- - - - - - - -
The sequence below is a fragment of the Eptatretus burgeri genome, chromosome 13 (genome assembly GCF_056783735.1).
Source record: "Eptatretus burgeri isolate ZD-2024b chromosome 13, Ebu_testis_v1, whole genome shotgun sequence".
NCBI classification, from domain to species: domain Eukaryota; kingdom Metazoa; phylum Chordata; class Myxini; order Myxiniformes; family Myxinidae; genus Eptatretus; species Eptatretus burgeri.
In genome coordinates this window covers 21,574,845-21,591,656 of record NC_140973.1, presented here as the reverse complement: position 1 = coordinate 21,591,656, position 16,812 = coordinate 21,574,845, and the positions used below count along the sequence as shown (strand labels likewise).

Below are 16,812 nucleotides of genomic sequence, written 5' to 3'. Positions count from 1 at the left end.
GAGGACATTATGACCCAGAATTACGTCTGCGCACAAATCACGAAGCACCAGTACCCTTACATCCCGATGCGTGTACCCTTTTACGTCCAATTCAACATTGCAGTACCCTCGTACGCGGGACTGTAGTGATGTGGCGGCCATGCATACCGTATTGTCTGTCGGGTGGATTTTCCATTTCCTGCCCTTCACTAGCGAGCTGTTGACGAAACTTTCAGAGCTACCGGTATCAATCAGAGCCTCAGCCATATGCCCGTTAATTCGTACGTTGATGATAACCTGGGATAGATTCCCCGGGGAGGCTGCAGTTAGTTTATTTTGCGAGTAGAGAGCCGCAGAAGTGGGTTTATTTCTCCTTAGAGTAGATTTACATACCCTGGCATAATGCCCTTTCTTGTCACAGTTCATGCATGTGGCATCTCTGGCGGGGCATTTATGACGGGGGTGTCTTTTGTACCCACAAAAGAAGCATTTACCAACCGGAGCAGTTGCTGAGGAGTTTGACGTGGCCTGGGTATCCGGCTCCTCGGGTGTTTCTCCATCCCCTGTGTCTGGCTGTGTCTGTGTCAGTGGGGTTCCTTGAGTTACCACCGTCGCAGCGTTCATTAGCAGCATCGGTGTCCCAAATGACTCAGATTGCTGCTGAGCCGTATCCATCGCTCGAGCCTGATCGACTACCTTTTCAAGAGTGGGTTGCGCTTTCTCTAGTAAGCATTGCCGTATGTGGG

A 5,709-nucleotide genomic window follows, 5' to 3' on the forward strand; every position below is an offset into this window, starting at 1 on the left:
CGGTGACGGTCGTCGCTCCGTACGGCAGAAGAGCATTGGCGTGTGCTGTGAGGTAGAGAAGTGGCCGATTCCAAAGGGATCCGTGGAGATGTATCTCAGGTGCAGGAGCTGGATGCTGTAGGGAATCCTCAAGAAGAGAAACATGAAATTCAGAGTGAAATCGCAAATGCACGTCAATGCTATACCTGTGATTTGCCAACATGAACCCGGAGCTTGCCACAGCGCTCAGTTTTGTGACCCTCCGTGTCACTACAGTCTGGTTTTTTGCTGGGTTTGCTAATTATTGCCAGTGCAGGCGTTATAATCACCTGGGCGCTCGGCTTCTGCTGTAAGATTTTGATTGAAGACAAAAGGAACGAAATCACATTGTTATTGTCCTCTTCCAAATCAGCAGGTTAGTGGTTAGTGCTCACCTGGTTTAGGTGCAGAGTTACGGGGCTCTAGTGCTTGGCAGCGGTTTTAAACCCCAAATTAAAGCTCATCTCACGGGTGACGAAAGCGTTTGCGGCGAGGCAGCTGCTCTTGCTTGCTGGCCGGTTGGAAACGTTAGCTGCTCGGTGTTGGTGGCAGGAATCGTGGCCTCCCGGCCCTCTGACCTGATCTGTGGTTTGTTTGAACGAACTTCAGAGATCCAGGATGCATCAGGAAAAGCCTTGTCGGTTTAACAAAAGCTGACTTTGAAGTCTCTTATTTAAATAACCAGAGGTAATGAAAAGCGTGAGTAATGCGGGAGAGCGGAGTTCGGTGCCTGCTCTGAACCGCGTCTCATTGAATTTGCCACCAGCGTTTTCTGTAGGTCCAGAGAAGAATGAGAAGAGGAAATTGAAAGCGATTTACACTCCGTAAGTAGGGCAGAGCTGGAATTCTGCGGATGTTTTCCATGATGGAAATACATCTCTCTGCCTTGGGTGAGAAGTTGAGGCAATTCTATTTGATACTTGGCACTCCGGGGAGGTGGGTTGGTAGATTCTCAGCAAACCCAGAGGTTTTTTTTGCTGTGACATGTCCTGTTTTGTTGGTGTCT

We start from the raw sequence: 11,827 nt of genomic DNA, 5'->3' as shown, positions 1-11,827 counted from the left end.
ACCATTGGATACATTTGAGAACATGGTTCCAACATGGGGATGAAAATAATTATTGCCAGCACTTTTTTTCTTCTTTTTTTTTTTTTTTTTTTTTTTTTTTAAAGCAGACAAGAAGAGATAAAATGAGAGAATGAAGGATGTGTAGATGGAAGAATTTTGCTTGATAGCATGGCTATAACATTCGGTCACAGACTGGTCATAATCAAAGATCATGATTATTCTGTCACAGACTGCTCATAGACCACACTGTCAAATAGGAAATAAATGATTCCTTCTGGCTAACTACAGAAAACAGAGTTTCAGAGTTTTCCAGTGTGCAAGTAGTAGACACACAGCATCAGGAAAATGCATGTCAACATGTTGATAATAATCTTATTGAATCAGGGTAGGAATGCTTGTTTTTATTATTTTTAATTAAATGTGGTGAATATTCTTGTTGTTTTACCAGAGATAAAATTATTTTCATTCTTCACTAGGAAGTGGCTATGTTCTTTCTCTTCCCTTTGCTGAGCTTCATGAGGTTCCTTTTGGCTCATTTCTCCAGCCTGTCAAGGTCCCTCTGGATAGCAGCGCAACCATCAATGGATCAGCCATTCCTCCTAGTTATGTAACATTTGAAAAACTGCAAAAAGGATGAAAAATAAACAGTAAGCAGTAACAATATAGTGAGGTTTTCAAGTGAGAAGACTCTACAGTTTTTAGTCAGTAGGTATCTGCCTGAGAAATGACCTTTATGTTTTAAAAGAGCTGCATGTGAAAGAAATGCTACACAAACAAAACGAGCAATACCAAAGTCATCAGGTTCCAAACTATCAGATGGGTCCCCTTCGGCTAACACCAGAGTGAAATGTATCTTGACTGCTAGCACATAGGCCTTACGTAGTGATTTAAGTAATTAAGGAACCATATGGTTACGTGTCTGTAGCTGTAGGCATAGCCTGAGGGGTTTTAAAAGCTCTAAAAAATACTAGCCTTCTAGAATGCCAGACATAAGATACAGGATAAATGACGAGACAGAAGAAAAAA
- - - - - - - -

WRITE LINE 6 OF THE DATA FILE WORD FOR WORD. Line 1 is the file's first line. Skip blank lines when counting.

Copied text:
GAGGACATTATGACCCAGAATTACGTCTGCGCACAAATCACGAAGCACCAGTACCCTTACATCCCGATGCGTGTACCCTTTTACGTCCAATTCAACATTGCAGTACCCTCGTACGCGGGACTGTAGTGATGTGGCGGCCATGCATACCGTATTGTCTGTCGGGTGGATTTTCCATTTCCTGCCCTTCACTAGCGAGCTGTTGACGAAACTTTCAGAGCTACCGGTATCAATCAGAGCCTCAGCCATATGCCCGTTAATTCGTACGTTGATGATAACCTGGGATAGATTCCCCGGGGAGGCTGCAGTTAGTTTATTTTGCGAGTAGAGAGCCGCAGAAGTGGGTTTATTTCTCCTTAGAGTAGATTTACATACCCTGGCATAATGCCCTTTCTTGTCACAGTTCATGCATGTGGCATCTCTGGCGGGGCATTTATGACGGGGGTGTCTTTTGTACCCACAAAAGAAGCATTTACCAACCGGAGCAGTTGCTGAGGAGTTTGACGTGGCCTGGGTATCCGGCTCCTCGGGTGTTTCTCCATCCCCTGTGTCTGGCTGTGTCTGTGTCAGTGGGGTTCCTTGAGTTACCACCGTCGCAGCGTTCATTAGCAGCATCGGTGTCCCAAATGACTCAGATTGCTGCTGAGCCGTATCCATCGCTCGAGCCTGATCGACTACCTTTTCAAGAGTGGGTTGCGCTTTCTCTAGTAAGCATTGCCGTATGTGGG